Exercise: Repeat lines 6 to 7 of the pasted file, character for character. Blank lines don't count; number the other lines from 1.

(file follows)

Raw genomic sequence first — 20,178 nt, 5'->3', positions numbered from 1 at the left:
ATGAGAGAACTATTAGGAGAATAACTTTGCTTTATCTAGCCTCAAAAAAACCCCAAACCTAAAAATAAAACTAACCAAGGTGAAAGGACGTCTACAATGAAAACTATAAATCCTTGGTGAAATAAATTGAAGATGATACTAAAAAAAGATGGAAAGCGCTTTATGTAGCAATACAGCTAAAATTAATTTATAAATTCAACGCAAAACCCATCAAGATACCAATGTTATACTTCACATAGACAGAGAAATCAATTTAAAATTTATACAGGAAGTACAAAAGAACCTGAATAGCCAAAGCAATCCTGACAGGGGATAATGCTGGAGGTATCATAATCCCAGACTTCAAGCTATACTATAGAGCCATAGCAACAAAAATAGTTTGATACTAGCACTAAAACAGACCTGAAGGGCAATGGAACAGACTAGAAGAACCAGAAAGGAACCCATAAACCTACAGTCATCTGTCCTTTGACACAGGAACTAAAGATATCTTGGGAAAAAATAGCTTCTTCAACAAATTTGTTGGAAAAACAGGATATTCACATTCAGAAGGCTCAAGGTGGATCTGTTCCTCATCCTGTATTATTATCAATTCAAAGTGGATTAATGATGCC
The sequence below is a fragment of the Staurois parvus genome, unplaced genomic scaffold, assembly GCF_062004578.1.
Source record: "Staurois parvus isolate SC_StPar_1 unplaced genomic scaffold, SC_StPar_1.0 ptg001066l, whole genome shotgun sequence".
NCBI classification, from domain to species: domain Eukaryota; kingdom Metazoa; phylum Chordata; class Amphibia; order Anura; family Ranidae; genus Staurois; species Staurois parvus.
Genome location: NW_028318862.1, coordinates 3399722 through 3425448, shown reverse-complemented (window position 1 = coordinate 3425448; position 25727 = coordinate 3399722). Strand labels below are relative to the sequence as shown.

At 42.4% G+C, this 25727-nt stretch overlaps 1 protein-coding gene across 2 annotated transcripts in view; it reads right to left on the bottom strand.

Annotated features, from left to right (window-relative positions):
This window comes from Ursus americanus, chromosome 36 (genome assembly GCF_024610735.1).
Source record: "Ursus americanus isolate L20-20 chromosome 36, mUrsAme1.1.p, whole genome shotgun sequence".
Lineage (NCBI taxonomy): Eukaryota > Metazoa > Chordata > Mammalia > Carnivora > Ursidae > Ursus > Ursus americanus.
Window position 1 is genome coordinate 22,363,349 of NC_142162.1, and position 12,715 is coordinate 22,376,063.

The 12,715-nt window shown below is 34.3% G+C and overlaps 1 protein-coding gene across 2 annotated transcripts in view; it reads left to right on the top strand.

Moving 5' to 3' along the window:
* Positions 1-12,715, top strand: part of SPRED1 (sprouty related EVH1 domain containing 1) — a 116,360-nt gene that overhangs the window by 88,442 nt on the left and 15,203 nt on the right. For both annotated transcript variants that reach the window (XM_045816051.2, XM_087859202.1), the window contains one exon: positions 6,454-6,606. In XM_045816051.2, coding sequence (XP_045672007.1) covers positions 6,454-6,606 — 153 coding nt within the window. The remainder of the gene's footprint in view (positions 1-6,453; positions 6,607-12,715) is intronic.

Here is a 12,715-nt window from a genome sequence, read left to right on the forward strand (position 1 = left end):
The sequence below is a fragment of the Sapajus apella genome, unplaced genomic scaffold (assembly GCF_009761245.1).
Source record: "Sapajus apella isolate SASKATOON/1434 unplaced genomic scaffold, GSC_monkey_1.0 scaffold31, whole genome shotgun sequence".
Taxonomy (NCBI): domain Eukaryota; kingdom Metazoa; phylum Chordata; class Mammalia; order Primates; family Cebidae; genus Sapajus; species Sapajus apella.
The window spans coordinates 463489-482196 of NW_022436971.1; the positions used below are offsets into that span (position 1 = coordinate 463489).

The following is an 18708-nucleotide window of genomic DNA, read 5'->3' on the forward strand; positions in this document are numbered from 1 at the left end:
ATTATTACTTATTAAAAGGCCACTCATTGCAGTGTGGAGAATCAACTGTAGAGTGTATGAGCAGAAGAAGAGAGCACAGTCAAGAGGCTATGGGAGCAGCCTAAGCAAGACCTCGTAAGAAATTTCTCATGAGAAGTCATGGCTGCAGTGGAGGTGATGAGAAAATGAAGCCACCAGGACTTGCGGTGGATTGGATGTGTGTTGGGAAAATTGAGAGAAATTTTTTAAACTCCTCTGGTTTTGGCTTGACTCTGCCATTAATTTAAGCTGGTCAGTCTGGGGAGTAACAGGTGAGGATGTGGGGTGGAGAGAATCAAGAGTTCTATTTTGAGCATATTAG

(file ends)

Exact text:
Genome location: NW_028318862.1, coordinates 3399722 through 3425448, shown reverse-complemented (window position 1 = coordinate 3425448; position 25727 = coordinate 3399722). Strand labels below are relative to the sequence as shown.

At 42.4% G+C, this 25727-nt stretch overlaps 1 protein-coding gene across 2 annotated transcripts in view; it reads right to left on the bottom strand.